While I was still living in my childhood home, unemployed after college, daytime talk and game shows were my security blanket. With a little weed and a lot of time, I’d roll into a block of hours between late morning and mid-afternoon that featured the best bad television, and sleepwalk with munchies to the mindless blue hum of a clapping audience. Of the game shows I refused to miss, To Tell the Truth roused me the most. The show, which premiered in 1961, dared a panel of celebrity guests to determine which one out of three people featured was the holder of some insane claim, impossible job, or minor world record. The other two contestants were deliberate liars, masking and misdirecting (often poorly). Until now, I hadn’t remembered watching To Tell the Truth or why I insisted on scheduling it daily. Maybe because the show was simplistic and more than a little dumb, it managed to surprise me. For a half-hour, the inclination to judge books by their covers was a decided weakness, a bug in our prehistoric software. And I’d always found fascination in T.V. imposter stories. Fraudsters who scammed people out of a fortune in credit cards and seduction artists who married for wealth and took off delighted me. I learned that hiding in plain sight would always be the best option should I ever need a Great Escape. To Tell the Truth also contained a catchy hook that later provided source material for an Eminem song:
“Will the real [person in question] please stand up?”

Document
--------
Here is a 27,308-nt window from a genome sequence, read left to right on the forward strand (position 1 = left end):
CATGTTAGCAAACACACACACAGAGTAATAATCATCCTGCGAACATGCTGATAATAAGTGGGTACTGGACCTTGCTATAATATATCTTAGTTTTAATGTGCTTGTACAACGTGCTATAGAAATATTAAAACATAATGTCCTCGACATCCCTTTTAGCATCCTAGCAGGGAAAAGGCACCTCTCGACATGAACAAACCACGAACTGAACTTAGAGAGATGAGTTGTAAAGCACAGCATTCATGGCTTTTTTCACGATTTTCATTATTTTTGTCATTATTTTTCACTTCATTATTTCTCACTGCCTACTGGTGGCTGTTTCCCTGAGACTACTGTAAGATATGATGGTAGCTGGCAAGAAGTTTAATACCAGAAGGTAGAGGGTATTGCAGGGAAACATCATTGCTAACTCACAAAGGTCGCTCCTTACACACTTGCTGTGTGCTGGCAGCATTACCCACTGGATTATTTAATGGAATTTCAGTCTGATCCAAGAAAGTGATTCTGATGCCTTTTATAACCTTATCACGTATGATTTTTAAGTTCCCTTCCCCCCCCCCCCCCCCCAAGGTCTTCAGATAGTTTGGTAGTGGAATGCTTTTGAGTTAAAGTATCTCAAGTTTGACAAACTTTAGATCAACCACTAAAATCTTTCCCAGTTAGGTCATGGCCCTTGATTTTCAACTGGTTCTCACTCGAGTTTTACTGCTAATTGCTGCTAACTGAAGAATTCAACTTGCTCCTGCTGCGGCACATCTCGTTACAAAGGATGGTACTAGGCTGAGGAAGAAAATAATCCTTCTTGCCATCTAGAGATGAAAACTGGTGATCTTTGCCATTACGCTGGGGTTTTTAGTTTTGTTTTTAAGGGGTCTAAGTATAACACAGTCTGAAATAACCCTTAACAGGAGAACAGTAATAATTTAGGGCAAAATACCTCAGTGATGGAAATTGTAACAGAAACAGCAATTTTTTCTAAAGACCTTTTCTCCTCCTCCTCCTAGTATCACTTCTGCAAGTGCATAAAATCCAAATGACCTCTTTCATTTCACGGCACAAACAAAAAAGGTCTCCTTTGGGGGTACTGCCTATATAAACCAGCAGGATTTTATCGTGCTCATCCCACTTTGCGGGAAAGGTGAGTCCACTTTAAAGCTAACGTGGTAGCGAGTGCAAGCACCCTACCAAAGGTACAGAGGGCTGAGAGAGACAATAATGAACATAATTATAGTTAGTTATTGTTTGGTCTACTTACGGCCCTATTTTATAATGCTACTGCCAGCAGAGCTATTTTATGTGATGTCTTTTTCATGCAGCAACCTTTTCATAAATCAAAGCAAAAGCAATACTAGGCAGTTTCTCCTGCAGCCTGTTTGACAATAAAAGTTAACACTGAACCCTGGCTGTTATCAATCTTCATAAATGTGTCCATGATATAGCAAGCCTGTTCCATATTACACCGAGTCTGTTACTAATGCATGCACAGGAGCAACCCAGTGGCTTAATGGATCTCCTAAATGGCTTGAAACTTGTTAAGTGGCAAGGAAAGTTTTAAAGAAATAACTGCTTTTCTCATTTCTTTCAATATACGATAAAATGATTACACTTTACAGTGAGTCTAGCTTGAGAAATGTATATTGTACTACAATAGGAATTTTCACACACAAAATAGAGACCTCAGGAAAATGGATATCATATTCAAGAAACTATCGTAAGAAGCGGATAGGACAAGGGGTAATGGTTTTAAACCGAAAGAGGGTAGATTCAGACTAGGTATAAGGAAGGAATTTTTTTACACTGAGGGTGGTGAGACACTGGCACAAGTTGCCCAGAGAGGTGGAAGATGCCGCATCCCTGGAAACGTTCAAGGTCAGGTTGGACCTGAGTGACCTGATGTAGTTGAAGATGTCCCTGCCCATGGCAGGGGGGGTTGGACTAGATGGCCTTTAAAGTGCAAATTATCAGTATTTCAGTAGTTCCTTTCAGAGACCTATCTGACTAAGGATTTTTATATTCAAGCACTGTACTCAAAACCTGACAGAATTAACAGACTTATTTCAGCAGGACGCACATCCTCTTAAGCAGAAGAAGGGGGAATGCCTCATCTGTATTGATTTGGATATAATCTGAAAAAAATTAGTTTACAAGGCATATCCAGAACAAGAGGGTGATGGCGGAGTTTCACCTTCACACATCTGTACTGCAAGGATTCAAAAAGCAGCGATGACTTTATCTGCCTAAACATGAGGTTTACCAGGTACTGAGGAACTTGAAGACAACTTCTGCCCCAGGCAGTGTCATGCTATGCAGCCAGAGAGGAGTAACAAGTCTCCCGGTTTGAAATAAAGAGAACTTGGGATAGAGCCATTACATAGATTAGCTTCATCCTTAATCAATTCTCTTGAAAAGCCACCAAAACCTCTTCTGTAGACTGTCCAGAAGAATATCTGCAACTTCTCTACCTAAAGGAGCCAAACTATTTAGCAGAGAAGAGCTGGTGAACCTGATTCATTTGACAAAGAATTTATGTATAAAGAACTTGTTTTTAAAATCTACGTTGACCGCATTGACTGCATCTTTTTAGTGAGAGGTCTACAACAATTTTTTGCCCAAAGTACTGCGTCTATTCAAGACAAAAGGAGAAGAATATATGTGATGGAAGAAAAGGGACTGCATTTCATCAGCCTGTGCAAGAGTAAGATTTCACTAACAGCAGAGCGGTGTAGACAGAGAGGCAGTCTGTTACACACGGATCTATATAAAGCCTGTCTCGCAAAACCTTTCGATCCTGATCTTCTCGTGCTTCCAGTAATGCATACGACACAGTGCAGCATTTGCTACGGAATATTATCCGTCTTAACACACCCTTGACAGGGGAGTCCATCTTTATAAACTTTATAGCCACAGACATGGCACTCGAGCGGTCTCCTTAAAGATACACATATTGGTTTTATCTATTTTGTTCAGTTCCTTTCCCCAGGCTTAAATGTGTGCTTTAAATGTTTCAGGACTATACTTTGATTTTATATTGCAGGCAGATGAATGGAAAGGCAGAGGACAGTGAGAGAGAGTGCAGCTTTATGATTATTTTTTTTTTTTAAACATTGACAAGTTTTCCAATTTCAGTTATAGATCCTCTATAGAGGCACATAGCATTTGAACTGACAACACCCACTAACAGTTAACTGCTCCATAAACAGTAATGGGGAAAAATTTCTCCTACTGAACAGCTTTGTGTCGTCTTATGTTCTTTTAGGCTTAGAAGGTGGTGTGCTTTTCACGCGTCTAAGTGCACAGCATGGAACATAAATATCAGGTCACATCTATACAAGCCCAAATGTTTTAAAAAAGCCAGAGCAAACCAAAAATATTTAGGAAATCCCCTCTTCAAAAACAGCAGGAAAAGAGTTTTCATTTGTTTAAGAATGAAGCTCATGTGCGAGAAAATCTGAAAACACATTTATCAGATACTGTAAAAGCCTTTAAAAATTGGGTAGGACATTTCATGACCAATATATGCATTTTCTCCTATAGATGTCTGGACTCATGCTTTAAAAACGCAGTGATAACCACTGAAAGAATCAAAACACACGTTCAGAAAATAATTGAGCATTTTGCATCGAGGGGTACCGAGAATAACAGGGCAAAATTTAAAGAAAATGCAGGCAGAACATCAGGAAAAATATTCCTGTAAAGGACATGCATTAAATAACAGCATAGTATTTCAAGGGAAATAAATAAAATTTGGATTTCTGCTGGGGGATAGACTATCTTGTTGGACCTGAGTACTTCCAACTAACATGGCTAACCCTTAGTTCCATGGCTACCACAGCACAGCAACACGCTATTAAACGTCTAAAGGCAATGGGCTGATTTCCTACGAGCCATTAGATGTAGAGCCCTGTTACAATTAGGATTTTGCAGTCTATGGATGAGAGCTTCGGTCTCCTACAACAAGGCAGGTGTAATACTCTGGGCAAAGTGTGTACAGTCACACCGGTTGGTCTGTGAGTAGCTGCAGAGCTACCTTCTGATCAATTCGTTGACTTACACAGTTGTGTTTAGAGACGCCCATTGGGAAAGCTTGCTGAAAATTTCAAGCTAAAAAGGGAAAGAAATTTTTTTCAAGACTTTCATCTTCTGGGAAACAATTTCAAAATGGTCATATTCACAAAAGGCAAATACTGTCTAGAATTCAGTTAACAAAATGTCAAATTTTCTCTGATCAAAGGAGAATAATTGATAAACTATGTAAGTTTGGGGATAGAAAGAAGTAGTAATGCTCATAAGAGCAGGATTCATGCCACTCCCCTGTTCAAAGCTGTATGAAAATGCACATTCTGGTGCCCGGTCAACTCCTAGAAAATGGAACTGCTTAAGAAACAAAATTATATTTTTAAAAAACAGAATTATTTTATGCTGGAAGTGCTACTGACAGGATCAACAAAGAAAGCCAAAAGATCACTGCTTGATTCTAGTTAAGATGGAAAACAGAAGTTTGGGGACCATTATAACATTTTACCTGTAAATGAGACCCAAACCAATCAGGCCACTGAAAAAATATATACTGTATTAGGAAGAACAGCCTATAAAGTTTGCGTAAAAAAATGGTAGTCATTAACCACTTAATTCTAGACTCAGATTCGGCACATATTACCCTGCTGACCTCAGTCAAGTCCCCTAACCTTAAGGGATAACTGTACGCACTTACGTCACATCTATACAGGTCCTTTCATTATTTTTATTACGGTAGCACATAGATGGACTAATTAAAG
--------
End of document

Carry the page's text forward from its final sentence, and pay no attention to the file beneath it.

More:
In 2015, a woman who had been the head of the NAACP in Spokane, Washington, was confronted by a querulous reporter on a mission. That woman—who became a national laughingstock and social media meme—was, in fact, a pioneer of a yet-unseen wave of racial imposters. Rachel Dolezal appeared on morning talk, nightly news, and eventually a documentary focused on her origins, courtesy of Netflix and people’s unexpired curiosity. The question most of us asked was: why would anyone pretend to be Black? The crude fact underlying the question is that Blackness has been deemed so undesirable and so life-threatening for so long, it would require an illogical mortal risk to choose it. You’d have to be crazy. Black folks who took pride in their heritage were nonetheless shocked by her brand of voodoo because she sported frizzy wigs, bronzer, kente cloth prints and all. Even if Dolezal wanted to gain the fringe benefits of Black enmeshment (like braiding Black hair, like entering the Ivory Tower as a “culture expert,” like taking Black partners) none of these seemed richer than the promise of a mediocre white life. And she didn’t need to pretend to be a Black woman to do any of that. We have seen mediocre white lives ascend to the top of society in every era of Western civilization and 2015 was no different. She could’ve had her cornbread and ate her kale too.